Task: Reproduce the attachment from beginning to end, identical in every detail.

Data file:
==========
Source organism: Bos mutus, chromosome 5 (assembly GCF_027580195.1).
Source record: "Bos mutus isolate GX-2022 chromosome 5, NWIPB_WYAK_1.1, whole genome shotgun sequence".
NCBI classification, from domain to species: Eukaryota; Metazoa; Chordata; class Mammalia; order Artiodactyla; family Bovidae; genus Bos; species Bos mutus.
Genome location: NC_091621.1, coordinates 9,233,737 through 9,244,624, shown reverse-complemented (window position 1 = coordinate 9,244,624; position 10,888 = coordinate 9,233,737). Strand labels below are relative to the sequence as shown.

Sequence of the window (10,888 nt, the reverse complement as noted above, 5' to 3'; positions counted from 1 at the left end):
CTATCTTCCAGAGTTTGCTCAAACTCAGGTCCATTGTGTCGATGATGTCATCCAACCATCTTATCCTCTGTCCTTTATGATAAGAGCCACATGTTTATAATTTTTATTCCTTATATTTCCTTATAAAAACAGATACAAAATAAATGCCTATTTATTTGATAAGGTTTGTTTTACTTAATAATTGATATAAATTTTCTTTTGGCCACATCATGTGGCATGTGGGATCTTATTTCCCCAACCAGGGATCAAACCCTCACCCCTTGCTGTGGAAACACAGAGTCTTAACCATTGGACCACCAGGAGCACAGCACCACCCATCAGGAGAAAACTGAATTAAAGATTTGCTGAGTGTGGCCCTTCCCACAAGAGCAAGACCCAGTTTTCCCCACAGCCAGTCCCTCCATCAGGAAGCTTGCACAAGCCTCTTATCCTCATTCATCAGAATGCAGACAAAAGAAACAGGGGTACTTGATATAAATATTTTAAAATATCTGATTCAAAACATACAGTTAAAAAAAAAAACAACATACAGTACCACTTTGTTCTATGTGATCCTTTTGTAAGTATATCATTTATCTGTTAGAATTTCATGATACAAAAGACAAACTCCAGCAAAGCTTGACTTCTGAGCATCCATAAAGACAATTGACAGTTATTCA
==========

Source organism: Bos mutus, chromosome 5 (assembly GCF_027580195.1).
Source record: "Bos mutus isolate GX-2022 chromosome 5, NWIPB_WYAK_1.1, whole genome shotgun sequence".
NCBI classification, from domain to species: Eukaryota; Metazoa; Chordata; class Mammalia; order Artiodactyla; family Bovidae; genus Bos; species Bos mutus.
Genome location: NC_091621.1, coordinates 9,233,737 through 9,244,624, shown reverse-complemented (window position 1 = coordinate 9,244,624; position 10,888 = coordinate 9,233,737). Strand labels below are relative to the sequence as shown.

Sequence of the window (10,888 nt, the reverse complement as noted above, 5' to 3'; positions counted from 1 at the left end):
CTATCTTCCAGAGTTTGCTCAAACTCAGGTCCATTGTGTCGATGATGTCATCCAACCATCTTATCCTCTGTCCTTTATGATAAGAGCCACATGTTTATAATTTTTATTCCTTATATTTCCTTATAAAAACAGATACAAAATAAATGCCTATTTATTTGATAAGGTTTGTTTTACTTAATAATTGATATAAATTTTCTTTTGGCCACATCATGTGGCATGTGGGATCTTATTTCCCCAACCAGGGATCAAACCCTCACCCCTTGCTGTGGAAACACAGAGTCTTAACCATTGGACCACCAGGAGCACAGCACCACCCATCAGGAGAAAACTGAATTAAAGATTTGCTGAGTGTGGCCCTTCCCACAAGAGCAAGACCCAGTTTTCCCCACAGCCAGTCCCTCCATCAGGAAGCTTGCACAAGCCTCTTATCCTCATTCATCAGAATGCAGACAAAAGAAACAGGGGTACTTGATATAAATATTTTAAAATATCTGATTCAAAACATACAGTTAAAAAAAAAAACAACATACAGTACCACTTTGTTCTATGTGATCCTTTTGTAAGTATATCATTTATCTGTTAGAATTTCATGATACAAAAGACAAACTCCAGCAAAGCTTGACTTCTGAGCATCCATAAAGACAATTGACAGTTATTCA